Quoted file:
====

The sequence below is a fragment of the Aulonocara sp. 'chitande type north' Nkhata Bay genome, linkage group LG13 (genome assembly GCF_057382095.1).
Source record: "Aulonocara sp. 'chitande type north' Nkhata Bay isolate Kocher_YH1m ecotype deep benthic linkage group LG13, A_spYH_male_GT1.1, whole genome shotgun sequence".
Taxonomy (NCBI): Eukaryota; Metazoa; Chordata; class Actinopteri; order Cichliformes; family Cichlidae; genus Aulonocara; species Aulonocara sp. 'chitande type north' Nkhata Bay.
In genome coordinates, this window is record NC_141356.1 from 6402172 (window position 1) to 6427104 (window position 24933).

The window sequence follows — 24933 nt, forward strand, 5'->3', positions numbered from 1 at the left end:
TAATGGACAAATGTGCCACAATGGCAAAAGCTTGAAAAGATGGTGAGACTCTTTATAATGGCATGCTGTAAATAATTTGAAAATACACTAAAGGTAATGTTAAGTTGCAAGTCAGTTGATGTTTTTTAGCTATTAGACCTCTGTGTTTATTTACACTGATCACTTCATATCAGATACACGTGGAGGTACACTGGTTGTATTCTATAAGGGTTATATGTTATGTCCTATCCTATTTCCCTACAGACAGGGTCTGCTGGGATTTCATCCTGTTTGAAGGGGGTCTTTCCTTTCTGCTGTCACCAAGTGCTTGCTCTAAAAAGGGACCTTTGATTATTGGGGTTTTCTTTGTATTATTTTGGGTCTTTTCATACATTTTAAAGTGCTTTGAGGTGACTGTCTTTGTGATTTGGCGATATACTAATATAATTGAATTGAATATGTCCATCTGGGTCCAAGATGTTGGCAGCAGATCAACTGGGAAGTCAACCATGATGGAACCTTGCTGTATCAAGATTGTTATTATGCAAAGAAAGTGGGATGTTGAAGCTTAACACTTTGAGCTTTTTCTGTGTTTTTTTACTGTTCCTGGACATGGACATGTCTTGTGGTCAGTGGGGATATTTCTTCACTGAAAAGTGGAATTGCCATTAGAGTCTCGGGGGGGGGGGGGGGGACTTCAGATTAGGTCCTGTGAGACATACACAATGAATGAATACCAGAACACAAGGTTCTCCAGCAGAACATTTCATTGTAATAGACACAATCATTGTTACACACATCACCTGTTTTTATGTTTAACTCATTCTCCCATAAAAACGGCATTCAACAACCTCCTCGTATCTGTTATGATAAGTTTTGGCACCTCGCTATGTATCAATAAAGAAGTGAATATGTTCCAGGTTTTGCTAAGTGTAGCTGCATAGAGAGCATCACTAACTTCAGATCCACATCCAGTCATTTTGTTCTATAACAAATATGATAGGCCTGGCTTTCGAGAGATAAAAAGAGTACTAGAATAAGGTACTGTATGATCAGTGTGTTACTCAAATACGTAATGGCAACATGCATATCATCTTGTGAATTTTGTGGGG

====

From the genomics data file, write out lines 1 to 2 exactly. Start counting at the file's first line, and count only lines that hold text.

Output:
The sequence below is a fragment of the Aulonocara sp. 'chitande type north' Nkhata Bay genome, linkage group LG13 (genome assembly GCF_057382095.1).
Source record: "Aulonocara sp. 'chitande type north' Nkhata Bay isolate Kocher_YH1m ecotype deep benthic linkage group LG13, A_spYH_male_GT1.1, whole genome shotgun sequence".